"We are currently improving this data by removing interfering signals from the atmosphere," explained Nils Müller from the DLR. "We will draw conclusions on the properties and mineralogy of the surface from the minimal deviations between the measured and modelled surface temperatures," continued Müller. Thus it would be possible for the first time to map the different minerals on Venus's surface using its infrared spectrum. Together with colleagues from other scientific institutes the VIRTIS team at the DLR will shortly publish their results.
Venus in the DLR laboratory: Measurements at 500° Celsius
If you want to interpret the data from VIRTIS and the VMC in order to draw conclusions about possible rocks on the surface, a very basic question must be asked: Do the spectral properties of minerals change when the rocks are 500° Celsius, i.e. their reflection behaviour to different wavelengths? DLR is going into this question with its Planetary Emissivity Laboratory (PEL).
With the PEL the so-called emissivity of minerals and rocks can be measured, which shows how much thermal radiation a material gives off at a certain temperature. This property and particularly its dependency on the wavelength differs from rock to rock and can thus be used for identification. This is also used by a spectrometer experiment on the ESA Mars Express mission that is supported in the PEL by measurements on Mars-related minerals.
"Like so much on Venus, even comparable measurements with this planet are disproportionately more complicated than on Mars," said Dr Alessandro Maturilli, who is carrying out the PEL experiments at DLR. "Firstly the emissivity must be measured in very near infrared: 1.0 micrometres. But here, actually, reflected light dominates the measurements. Therefore, we carry out VIRTIS and VMC measurements on Venus on the night side and in the laboratory too, interfering radiation sources must be eliminated: The rock samples are in total darkness during the measuring procedure."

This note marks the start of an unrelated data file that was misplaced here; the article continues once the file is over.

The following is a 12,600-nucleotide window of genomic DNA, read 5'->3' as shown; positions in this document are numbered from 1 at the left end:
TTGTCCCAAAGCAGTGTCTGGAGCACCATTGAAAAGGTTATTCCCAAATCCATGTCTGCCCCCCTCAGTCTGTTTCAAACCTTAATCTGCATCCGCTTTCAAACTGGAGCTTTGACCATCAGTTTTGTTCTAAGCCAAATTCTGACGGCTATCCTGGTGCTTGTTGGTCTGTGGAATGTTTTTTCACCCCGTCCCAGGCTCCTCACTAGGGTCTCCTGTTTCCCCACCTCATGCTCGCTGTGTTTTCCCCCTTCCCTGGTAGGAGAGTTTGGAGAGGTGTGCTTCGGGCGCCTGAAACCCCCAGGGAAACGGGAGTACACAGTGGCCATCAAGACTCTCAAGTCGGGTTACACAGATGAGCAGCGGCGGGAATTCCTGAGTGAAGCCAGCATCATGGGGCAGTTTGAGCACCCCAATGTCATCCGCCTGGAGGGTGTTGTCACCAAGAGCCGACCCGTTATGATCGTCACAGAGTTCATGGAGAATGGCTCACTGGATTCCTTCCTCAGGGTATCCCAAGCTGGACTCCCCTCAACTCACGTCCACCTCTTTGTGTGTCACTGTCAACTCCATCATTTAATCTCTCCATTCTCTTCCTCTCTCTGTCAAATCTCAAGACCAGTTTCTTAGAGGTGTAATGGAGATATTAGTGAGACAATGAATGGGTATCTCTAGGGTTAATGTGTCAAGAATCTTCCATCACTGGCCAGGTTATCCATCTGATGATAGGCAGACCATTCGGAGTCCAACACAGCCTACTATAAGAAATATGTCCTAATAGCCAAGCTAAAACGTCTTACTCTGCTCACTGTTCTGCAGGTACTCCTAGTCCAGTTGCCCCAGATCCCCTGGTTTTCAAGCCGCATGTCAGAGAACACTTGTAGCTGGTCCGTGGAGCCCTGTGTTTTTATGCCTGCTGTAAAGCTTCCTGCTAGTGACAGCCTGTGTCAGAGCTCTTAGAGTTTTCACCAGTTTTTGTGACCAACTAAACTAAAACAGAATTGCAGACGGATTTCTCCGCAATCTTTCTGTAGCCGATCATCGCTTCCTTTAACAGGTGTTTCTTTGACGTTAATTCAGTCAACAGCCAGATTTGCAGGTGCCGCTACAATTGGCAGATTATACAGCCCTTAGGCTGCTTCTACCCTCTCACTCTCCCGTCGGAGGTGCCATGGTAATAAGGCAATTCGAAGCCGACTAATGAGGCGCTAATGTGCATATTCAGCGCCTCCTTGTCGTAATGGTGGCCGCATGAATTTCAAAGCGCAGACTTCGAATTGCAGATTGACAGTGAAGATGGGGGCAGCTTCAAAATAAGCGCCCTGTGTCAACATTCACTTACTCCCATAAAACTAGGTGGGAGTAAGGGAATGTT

Secondly there are permanent temperatures of almost 500° Celsius on Venus. At this heat the properties of the rocks may change and this may affect their spectral signatures. "There are hardly any systematic tests on this subject. We are charting unknown territory," said Helbert, the laboratory director. The PEL is currently having a special induction heating system added for this work which will enable samples to be heated to more than 500° Celsius in a shorter time.
Ultimately we need samples that are as close as possible to those on Venus. Some samples like this have been in the DLR laboratory for a short time: They were collected by Dr Jörn Helbert during the filming of a documentary on the Venus Express by ESA on Volcano Island (Italy). Other material is being provided by the Vernadski Institute in Moscow as part of an international co-operation with DLR and the Max Planck Institute for Solar System Research in Katlenburg-Lindau. The close co-operation between data evaluation and accompanying laboratory measurements are the key to understanding the composition of the surface of Venus from the infrared data provided by VIRTIS and the VMC.